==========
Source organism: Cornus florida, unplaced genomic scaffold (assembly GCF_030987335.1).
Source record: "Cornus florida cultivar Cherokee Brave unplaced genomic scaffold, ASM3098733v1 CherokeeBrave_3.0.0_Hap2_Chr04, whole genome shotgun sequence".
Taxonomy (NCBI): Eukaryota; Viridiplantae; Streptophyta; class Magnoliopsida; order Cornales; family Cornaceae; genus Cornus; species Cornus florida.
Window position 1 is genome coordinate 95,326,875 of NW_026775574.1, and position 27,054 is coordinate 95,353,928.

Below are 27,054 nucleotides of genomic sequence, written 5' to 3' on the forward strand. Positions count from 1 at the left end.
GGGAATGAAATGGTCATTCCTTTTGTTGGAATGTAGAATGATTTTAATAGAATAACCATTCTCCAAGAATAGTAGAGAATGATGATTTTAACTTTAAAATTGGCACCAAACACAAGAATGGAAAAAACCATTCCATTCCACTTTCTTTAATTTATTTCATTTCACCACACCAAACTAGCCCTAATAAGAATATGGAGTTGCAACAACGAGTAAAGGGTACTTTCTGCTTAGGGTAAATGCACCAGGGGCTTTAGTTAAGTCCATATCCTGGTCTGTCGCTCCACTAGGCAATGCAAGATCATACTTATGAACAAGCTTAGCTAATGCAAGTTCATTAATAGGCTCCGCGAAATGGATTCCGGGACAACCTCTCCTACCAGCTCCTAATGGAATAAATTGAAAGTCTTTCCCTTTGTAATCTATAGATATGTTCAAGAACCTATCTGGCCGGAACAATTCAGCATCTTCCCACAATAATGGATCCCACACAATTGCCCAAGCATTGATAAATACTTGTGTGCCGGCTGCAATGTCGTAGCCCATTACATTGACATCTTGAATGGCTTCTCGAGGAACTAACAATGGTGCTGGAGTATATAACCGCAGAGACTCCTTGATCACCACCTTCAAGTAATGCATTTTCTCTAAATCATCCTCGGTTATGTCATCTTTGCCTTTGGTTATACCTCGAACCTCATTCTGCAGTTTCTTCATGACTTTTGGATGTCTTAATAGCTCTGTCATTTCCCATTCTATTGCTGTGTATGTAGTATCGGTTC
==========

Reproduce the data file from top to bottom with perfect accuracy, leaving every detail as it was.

Source organism: Cornus florida, unplaced genomic scaffold (assembly GCF_030987335.1).
Source record: "Cornus florida cultivar Cherokee Brave unplaced genomic scaffold, ASM3098733v1 CherokeeBrave_3.0.0_Hap2_Chr04, whole genome shotgun sequence".
Taxonomy (NCBI): Eukaryota; Viridiplantae; Streptophyta; class Magnoliopsida; order Cornales; family Cornaceae; genus Cornus; species Cornus florida.
Window position 1 is genome coordinate 95,326,875 of NW_026775574.1, and position 27,054 is coordinate 95,353,928.

Below are 27,054 nucleotides of genomic sequence, written 5' to 3' on the forward strand. Positions count from 1 at the left end.
GGGAATGAAATGGTCATTCCTTTTGTTGGAATGTAGAATGATTTTAATAGAATAACCATTCTCCAAGAATAGTAGAGAATGATGATTTTAACTTTAAAATTGGCACCAAACACAAGAATGGAAAAAACCATTCCATTCCACTTTCTTTAATTTATTTCATTTCACCACACCAAACTAGCCCTAATAAGAATATGGAGTTGCAACAACGAGTAAAGGGTACTTTCTGCTTAGGGTAAATGCACCAGGGGCTTTAGTTAAGTCCATATCCTGGTCTGTCGCTCCACTAGGCAATGCAAGATCATACTTATGAACAAGCTTAGCTAATGCAAGTTCATTAATAGGCTCCGCGAAATGGATTCCGGGACAACCTCTCCTACCAGCTCCTAATGGAATAAATTGAAAGTCTTTCCCTTTGTAATCTATAGATATGTTCAAGAACCTATCTGGCCGGAACAATTCAGCATCTTCCCACAATAATGGATCCCACACAATTGCCCAAGCATTGATAAATACTTGTGTGCCGGCTGCAATGTCGTAGCCCATTACATTGACATCTTGAATGGCTTCTCGAGGAACTAACAATGGTGCTGGAGTATATAACCGCAGAGACTCCTTGATCACCACCTTCAAGTAATGCATTTTCTCTAAATCATCCTCGGTTATGTCATCTTTGCCTTTGGTTATACCTCGAACCTCATTCTGCAGTTTCTTCATGACTTTTGGATGTCTTAATAGCTCTGTCATTTCCCATTCTATTGCTGTGTATGTAGTATCGGTTC